The 1965–70 Chevrolet Impala doesn’t look like a rollercoaster car, but when it comes to the Hagerty Vehicle Rating, it has been impersonating one for three years. At least its HVR has leveled out of late… near the bottom, unfortunately.
[What’s the Hagerty Vehicle Rating?The HVR, based on a 0–100 scale, considers the quantity of vehicles insured and quoted through Hagerty, along with auction activity and private sales results. A vehicle that is keeping pace with the overall market has an HVR of 50. Ratings above 50 show above-average market interest, while vehicles with a sub-50-point rating are lagging. The HVR is not an indicator of future collectability, but it says a lot about what’s trending hot and what’s not.]
Chevy’s entire big-car lineup received a styling overhaul for 1965. The fourth-generation Impala was offered in a dizzying number of body styles—two-door convertible, two-door hardtop coupe, four-door hardtop coupe, four-door hardtop sedan, four-door sedan, four-door two-seat station wagon, and four-door three-seat wagon—and an equally dizzying number of engine specs. Powerplants ranged from a 230-cubic-inch, 140-horsepower, single-barrel inline-six to a 396-cu-in, 425-hp, four-barrel L78 V-8 high-performance option with mechanical lifters, aluminum intake, large Holley four-barrel, and hotter cam.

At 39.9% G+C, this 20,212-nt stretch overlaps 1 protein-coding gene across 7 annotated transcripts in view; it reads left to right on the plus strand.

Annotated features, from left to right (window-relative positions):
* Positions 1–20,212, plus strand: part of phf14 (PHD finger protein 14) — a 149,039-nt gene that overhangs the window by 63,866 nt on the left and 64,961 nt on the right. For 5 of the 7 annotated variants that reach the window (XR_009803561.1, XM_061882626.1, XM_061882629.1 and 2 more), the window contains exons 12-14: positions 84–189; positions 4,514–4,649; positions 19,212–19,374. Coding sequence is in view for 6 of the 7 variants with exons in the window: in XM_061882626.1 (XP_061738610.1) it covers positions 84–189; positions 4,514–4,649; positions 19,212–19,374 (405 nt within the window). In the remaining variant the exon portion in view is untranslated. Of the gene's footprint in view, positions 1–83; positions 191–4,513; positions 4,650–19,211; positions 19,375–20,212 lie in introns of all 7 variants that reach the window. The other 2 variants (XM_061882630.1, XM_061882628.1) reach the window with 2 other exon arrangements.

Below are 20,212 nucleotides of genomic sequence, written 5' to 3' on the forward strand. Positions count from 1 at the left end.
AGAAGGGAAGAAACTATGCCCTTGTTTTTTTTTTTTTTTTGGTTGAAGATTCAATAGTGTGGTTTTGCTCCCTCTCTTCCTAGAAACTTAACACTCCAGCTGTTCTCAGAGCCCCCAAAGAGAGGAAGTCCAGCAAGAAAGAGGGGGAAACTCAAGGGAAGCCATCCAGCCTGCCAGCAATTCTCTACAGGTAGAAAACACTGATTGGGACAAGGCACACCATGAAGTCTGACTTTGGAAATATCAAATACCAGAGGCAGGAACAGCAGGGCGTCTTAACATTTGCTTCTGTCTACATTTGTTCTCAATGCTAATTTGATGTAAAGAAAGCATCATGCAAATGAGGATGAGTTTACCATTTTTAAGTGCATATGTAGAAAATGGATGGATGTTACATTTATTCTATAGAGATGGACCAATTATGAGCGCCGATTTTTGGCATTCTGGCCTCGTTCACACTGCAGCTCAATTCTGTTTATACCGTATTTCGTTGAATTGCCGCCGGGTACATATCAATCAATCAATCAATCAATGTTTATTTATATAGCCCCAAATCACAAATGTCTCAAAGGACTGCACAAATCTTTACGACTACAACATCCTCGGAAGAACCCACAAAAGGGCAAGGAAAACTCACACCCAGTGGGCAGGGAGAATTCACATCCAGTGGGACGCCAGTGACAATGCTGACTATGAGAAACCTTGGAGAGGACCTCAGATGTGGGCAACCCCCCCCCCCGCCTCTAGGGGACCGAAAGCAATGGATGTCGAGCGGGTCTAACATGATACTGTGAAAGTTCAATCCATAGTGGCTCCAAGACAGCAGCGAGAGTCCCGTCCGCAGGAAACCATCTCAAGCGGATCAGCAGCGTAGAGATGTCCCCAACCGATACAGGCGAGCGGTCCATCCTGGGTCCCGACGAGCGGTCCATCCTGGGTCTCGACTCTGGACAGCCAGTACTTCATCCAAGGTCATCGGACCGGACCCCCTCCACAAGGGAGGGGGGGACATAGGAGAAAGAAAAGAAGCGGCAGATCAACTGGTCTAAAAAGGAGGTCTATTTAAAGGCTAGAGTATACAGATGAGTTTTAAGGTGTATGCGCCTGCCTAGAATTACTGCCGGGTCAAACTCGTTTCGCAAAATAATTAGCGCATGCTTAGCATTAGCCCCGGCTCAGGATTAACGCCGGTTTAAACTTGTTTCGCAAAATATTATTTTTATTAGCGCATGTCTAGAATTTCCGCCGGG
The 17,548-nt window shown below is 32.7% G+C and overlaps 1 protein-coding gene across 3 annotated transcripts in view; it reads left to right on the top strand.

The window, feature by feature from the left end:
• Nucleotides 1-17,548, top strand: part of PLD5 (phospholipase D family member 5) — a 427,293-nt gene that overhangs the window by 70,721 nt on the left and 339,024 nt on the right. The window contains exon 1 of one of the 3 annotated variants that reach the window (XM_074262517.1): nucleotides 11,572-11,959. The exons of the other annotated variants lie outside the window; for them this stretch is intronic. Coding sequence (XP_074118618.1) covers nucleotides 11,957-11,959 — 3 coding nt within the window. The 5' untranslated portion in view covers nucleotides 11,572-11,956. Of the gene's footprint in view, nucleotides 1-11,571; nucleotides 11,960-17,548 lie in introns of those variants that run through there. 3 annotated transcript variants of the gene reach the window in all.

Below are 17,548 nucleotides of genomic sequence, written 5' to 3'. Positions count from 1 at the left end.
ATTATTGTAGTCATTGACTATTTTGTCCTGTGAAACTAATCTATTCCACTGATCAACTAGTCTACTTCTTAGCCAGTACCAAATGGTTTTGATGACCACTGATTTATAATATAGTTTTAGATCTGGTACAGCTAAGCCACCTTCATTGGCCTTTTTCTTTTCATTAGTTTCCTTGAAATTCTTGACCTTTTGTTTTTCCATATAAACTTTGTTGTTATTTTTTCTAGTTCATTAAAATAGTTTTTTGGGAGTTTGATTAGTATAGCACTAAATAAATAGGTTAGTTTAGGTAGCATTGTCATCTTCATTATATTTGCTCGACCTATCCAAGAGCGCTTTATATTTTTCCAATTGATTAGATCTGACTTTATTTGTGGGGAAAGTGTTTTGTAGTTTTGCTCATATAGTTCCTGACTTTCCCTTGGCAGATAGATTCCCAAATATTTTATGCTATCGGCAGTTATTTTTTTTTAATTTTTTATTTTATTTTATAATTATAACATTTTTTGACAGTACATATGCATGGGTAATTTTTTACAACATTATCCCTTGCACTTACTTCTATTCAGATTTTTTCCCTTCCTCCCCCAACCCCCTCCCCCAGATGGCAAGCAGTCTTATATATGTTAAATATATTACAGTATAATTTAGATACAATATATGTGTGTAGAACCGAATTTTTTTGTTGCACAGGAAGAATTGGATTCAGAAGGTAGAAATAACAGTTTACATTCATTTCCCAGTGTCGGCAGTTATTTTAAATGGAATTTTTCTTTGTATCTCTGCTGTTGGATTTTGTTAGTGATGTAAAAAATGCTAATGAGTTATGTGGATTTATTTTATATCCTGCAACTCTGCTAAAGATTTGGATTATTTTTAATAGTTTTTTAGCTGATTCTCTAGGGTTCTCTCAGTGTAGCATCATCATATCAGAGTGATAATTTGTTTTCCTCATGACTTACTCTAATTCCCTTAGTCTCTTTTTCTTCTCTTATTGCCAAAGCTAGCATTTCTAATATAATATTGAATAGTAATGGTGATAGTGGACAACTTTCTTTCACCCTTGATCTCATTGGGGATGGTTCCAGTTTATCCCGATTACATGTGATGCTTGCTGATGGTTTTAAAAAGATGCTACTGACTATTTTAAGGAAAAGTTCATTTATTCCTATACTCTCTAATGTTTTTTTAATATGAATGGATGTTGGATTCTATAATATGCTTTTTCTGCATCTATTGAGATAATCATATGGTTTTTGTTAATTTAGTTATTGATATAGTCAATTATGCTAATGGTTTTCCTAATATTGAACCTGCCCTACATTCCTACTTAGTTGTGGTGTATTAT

The public was all-in on the new Impalas. Of Chevrolet’s total 1965 production of nearly 2.3 million automobiles, more than one million of them were Impalas, which set an all-time industry record. Another vehicle stole the media spotlight that year on its way to becoming an automotive icon, but that sporty new Ford Mustang was only the second-largest seller of ’65.
After remaining relatively unchanged for 1966, the curvaceous Impala Sport Coupe arrived in ’67, and strong Impala sales continued through 1970, the final year of the fourth-generation’s six-year run. In 1971, an even bigger Impala hit the showrooms.
Today, 1965–70 Impalas in #2 (excellent) condition are valued at $31,100, while a #3 (good) example is worth about $22,000.
“These cars are still fairly popular, but valuation hasn’t seen much movement for quite some time,” says Hagerty valuation expert Greg Ingold. “Special cars, such as 427-equipped cars, have enjoyed some increases over the past few pricing updates. The big one is wagons, which have enjoyed an increase in value for more interesting variants, such as 396- and rarer 427-powered examples.”
So if values haven’t seen any major rises or falls of late, what’s up with the Hagerty Vehicle Rating? The highest HVR for 1965–70 Impalas was 67 in September 2016. Not exactly smoking hot, but certainly ahead of the market average. Then came a free fall from 63 points in September 2017 to 37 in November 2017. By July 2018, the Impala’s HVR was at its lowest, 26 points, before it climbed back to 54 in January 2019. Now it has posted three straight HVR scores of 34.
Of all the vehicles in the Hagerty Vehicle Rating, the ’65–70 Impala is currently ranked 1177th.
Ingold says two factors have caused the Impala’s three-year HVR score to jump up and down like an electrocardiogram: quoting activity and the number offered at auction. Currently, both of those numbers are down. “Since values haven’t moved much, it’s more a question of popularity,” Ingold says.
Unlike when Impalas were new, the “gotta have it” factor seems to be waning. Of course, the way things have been going, we may only have to wait patiently before the fourth-gen Impala becomes popular again.